The top 5 gay musicals… that aren’t

As someone who used to work in online LGBT news media, and who now works in theatrical media, Pink Paper’s “Top 5 gay West End musicals” article piqued my interest for multiple reasons when it turned up on Twitter.

Unfortunately, it’s so riddled with errors that it’s almost laughable.

The West End has never had so much competition attracting tourists as the capital has become the place to be this summer.

Rather than give up, the industry has pulled out all the stops to entice eager theatre fans, and it seems they have followed the advice of theatre producer Max Bialystock, following the manta: “whatever you do on the stage, keep it snappy, keep it happy, keep it gay!”.

Unfortunately, while that quote does indeed come from The Producers, where Max Bialystock and business Leo Bloom attempt to create an über-camp pro-Nazi musical with the hope of fleecing their investors, the line quoted comes from the director they hire, Roger De Bris, and not Bialystock.

And if West End producers really were following the “manta” [sic], surely all five musicals would be gay, or gay-themed? Instead, only one of the five could be said to be gay-themed – and it’s neither a musical nor in the West End.

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This is not a review of The Wizard of Oz

Last night, Adam and I went to see The Wizard of Oz at the London Palladium, with tickets provided by Superbreak, who provide theatre & hotel deals for many West End musicals.

The show itself was only on its third preview, with press night not until March 1. It’s clearly an unfinished work: all the technical aspects of scene changes, onstage automation and flying sequences seemed to be being executed at a gingerly slow pace.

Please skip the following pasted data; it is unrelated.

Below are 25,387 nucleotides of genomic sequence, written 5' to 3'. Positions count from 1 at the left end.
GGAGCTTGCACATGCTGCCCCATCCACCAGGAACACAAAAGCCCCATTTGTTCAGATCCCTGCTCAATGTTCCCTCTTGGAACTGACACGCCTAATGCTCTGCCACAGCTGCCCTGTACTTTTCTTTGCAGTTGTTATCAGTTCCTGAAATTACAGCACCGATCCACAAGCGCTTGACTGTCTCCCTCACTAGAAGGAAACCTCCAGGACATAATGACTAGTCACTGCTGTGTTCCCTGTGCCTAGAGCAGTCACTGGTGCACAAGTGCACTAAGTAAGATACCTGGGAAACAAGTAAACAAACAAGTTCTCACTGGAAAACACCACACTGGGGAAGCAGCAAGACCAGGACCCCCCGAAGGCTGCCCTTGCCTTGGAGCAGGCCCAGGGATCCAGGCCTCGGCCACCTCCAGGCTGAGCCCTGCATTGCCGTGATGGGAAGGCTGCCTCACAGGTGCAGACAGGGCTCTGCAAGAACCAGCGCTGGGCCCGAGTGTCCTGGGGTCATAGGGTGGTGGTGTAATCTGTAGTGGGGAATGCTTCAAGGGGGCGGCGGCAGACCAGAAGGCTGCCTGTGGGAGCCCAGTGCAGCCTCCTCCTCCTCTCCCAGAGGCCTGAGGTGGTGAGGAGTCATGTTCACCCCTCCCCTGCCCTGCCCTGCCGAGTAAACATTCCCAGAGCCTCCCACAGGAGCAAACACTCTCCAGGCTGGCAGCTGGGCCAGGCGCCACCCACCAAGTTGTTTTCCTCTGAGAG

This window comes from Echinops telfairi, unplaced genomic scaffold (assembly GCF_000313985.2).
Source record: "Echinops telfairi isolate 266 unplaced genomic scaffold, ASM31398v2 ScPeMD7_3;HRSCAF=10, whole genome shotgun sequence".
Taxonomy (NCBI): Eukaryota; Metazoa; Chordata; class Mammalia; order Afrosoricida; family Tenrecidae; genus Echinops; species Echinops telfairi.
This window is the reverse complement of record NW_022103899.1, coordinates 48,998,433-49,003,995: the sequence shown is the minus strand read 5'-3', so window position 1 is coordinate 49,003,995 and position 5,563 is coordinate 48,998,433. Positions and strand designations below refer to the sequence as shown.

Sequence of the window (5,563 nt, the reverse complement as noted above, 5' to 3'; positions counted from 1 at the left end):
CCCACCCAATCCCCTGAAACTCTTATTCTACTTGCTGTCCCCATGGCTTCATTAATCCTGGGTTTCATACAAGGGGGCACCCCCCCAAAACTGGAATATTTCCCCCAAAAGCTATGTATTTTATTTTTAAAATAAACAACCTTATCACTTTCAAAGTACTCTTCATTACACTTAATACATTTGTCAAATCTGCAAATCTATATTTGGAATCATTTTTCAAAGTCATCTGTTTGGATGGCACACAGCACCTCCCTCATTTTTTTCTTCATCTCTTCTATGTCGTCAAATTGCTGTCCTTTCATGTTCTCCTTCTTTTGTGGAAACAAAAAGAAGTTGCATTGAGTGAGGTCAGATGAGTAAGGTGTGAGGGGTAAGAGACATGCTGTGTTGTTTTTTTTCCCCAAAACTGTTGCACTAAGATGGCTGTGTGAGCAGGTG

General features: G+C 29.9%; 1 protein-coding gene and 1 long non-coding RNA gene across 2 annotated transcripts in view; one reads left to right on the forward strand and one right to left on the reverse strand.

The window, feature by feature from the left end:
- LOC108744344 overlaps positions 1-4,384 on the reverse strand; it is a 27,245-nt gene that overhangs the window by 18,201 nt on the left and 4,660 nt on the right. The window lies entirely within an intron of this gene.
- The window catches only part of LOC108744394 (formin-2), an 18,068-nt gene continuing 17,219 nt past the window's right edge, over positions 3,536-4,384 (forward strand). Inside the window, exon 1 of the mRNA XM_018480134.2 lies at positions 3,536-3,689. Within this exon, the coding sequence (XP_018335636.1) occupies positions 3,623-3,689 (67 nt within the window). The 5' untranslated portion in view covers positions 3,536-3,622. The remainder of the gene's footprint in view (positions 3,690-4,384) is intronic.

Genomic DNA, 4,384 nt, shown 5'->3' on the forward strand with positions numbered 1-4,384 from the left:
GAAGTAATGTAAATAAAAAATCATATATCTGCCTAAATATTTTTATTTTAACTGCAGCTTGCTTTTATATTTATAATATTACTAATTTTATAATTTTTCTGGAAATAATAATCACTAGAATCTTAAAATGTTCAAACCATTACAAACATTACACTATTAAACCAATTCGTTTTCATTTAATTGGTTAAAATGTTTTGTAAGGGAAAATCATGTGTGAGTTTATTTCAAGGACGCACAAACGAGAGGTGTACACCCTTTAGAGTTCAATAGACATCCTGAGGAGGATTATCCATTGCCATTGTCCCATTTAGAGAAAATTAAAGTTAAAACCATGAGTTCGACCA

I did enjoy the cast performances, especially Hannah Waddingham as the Wicked Witch of the West. Danielle Hope’s voice, which I adored throughout the run of Over the Rainbow, the BBC1 talent show that recruited her, was everything I hoped it would be. And Paul Keating’s physicality as the Scarecrow nicely echoed that of Ray Bolger’s in the 1937 film.

But it’s the link to the film that concerns me, as I left the theatre not knowing whether the design team want to be inspired by the film, to slavishly copy it or actually produce a grand spectacle worthy of the Palladium stage. At the moment, different scenes take wildly different approaches.

The most effective piece of ‘theatre’ at the moment comes in Act 2, as action moves away from the journey to the Emerald City and into the Wicked Witch’s castle. The production design here is, for the main part, lovely – just the right mix of gothic, with a couple of nods to Wicked without going overboard. Waddingham’s Act 2 outfit shows what this show has the potential to be — a great-looking visual spectacle which takes the elements of the film, builds upon them and presents them in a form that works for a theatre audience. It’s a shame her ‘look’ isn’t consistent throughout — in Act 1, she’s costumed in a manner far more consistent with the film.

To convert what is actually a fantasy film with occasional songs into a fully-fledged musical requires extra numbers. I was really looking forward to Andrew Lloyd Webber reuniting with former collaborator Tim Rice, but (Waddingham’s Witch’s Song apart) the new material seems to accentuate the wrong emotional moments. The show needs a big musical number to open, and one to close — and (as yet) has neither.

A lot can change in a month, so don’t take these comments as a review of a finished product. I’ll be curious to see what sort of work gets put into the show between now and press night — and, if the reworked Love Never Dies is anything to go by, beyond that. After Act 1, I was optimistic enough to believe that the problems the show has were surmountable. By the end of Act 2, I’d reversed my view — but after sleeping on it for a night, I’m prepared to give the production team the benefit of the doubt. For now.